Bloomberg News reports that the Paris employment tribunal ordered HSBC to pay Ben Lazimy the compensation after he was fired for sending a 1,400-page spreadsheet with all of HSBC’s equities transactions in 2010, a list that included client names and margins. A court official gave the ruling by phone and the court’s full opinion won’t be available for weeks.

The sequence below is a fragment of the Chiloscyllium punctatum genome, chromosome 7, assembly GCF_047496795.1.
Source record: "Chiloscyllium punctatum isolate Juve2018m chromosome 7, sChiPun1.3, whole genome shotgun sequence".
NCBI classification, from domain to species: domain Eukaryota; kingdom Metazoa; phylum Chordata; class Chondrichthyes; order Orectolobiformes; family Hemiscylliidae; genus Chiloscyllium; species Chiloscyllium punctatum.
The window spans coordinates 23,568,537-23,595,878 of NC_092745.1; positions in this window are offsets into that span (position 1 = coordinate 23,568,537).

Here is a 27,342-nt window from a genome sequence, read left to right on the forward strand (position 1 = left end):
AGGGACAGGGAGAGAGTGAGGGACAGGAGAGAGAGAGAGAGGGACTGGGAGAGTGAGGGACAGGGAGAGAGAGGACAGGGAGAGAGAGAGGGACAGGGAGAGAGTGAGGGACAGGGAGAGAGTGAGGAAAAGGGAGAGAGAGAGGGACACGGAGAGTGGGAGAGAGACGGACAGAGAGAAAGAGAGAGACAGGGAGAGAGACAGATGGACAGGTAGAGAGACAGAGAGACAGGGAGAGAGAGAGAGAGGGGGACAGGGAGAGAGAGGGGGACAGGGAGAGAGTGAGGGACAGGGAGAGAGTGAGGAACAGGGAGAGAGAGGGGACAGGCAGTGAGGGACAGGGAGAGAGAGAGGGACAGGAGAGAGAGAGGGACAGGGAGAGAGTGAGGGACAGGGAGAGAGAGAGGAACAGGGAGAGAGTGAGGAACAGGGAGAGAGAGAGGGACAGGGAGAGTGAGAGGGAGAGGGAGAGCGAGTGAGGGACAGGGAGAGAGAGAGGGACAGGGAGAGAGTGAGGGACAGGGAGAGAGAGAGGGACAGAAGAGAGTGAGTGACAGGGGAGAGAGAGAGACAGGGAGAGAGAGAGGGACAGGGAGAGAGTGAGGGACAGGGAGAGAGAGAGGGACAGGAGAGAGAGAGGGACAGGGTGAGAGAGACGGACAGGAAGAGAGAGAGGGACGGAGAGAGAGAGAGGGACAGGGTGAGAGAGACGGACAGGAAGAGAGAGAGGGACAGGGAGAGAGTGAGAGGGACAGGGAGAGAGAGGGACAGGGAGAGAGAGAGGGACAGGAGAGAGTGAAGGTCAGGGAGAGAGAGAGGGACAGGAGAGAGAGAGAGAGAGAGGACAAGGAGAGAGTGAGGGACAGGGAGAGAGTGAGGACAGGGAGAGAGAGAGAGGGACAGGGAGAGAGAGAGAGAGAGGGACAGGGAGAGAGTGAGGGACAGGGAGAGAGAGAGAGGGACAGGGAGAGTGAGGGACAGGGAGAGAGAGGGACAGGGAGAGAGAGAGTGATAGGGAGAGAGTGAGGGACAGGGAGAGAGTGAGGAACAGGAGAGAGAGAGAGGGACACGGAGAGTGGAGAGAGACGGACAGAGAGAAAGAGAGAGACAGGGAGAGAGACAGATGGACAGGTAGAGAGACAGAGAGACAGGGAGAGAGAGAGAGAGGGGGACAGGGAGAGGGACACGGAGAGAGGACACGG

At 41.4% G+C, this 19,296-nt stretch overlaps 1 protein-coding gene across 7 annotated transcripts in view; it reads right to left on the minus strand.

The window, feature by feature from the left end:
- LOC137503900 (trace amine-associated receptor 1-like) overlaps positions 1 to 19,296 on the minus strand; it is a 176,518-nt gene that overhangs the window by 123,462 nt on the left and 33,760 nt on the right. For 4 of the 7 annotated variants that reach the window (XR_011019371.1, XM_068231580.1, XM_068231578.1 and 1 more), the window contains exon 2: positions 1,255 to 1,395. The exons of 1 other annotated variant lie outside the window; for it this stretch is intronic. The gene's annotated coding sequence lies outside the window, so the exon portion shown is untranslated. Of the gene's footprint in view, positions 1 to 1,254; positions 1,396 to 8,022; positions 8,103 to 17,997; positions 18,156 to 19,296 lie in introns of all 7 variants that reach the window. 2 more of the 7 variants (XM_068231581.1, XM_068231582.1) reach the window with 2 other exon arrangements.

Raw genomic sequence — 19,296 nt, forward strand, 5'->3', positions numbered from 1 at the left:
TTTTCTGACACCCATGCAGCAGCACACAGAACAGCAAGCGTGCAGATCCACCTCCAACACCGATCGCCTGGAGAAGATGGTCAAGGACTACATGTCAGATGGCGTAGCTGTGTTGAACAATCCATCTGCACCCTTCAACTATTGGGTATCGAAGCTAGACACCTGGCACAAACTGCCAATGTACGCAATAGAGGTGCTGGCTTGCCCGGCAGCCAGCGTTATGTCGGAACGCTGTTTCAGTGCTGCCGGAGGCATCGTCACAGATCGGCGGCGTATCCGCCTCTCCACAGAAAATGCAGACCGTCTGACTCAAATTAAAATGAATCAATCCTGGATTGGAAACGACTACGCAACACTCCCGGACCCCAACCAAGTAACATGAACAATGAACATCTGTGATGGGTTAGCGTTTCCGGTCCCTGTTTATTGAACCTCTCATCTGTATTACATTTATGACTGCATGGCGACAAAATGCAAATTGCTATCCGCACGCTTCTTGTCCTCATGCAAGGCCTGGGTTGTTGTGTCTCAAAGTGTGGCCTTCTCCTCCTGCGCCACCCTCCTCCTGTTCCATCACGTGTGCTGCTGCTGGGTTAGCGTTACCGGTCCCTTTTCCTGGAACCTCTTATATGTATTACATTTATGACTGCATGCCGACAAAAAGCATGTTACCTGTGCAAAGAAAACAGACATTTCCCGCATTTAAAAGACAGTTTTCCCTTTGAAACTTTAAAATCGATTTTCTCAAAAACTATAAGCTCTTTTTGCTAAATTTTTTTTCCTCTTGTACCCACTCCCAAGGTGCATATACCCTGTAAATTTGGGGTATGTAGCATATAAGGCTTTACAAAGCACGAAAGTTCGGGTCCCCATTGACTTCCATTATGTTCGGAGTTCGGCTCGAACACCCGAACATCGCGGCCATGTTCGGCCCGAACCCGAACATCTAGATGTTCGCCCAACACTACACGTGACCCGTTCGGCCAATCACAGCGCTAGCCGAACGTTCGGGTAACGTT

Banks are under growing pressure to secure their data after high-profile cyber attacks against JPMorgan and HSBC led to the loss of millions of customer records. One of the most severe risks for a data breach comes from employees, who might unwittingly upload a virus or be blackmailed into helping an attacker.
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